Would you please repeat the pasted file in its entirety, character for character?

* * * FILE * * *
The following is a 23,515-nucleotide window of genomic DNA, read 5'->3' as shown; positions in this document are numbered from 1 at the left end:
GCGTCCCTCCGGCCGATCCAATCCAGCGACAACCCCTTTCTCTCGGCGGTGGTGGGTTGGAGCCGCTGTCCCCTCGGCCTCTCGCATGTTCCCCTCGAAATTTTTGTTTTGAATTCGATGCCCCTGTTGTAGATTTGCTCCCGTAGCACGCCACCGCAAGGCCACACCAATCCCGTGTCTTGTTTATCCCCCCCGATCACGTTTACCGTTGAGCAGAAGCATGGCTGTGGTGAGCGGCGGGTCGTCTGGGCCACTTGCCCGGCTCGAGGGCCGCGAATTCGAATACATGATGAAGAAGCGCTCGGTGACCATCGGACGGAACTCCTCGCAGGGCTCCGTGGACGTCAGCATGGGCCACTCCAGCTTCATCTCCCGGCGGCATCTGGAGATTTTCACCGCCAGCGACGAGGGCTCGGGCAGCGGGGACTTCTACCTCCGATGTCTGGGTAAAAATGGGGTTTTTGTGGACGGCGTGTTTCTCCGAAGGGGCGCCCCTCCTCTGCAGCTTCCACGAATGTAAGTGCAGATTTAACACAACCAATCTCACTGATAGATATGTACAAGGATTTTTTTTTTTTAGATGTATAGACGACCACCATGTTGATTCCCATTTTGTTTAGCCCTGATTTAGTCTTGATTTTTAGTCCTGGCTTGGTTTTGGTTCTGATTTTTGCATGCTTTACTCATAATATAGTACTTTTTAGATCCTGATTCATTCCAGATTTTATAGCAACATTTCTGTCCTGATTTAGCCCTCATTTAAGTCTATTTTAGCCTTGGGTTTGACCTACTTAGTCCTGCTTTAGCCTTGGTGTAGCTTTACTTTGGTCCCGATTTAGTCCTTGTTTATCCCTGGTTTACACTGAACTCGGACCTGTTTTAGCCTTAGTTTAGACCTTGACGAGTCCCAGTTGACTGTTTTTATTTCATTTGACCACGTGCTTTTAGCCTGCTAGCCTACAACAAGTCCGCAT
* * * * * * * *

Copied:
The following is a 23,515-nucleotide window of genomic DNA, read 5'->3' as shown; positions in this document are numbered from 1 at the left end:
GCGTCCCTCCGGCCGATCCAATCCAGCGACAACCCCTTTCTCTCGGCGGTGGTGGGTTGGAGCCGCTGTCCCCTCGGCCTCTCGCATGTTCCCCTCGAAATTTTTGTTTTGAATTCGATGCCCCTGTTGTAGATTTGCTCCCGTAGCACGCCACCGCAAGGCCACACCAATCCCGTGTCTTGTTTATCCCCCCCGATCACGTTTACCGTTGAGCAGAAGCATGGCTGTGGTGAGCGGCGGGTCGTCTGGGCCACTTGCCCGGCTCGAGGGCCGCGAATTCGAATACATGATGAAGAAGCGCTCGGTGACCATCGGACGGAACTCCTCGCAGGGCTCCGTGGACGTCAGCATGGGCCACTCCAGCTTCATCTCCCGGCGGCATCTGGAGATTTTCACCGCCAGCGACGAGGGCTCGGGCAGCGGGGACTTCTACCTCCGATGTCTGGGTAAAAATGGGGTTTTTGTGGACGGCGTGTTTCTCCGAAGGGGCGCCCCTCCTCTGCAGCTTCCACGAATGTAAGTGCAGATTTAACACAACCAATCTCACTGATAGATATGTACAAGGATTTTTTTTTTTTAGATGTATAGACGACCACCATGTTGATTCCCATTTTGTTTAGCCCTGATTTAGTCTTGATTTTTAGTCCTGGCTTGGTTTTGGTTCTGATTTTTGCATGCTTTACTCATAATATAGTACTTTTTAGATCCTGATTCATTCCAGATTTTATAGCAACATTTCTGTCCTGATTTAGCCCTCATTTAAGTCTATTTTAGCCTTGGGTTTGACCTACTTAGTCCTGCTTTAGCCTTGGTGTAGCTTTACTTTGGTCCCGATTTAGTCCTTGTTTATCCCTGGTTTACACTGAACTCGGACCTGTTTTAGCCTTAGTTTAGACCTTGACGAGTCCCAGTTGACTGTTTTTATTTCATTTGACCACGTGCTTTTAGCCTGCTAGCCTACAACAAGTCCGCAT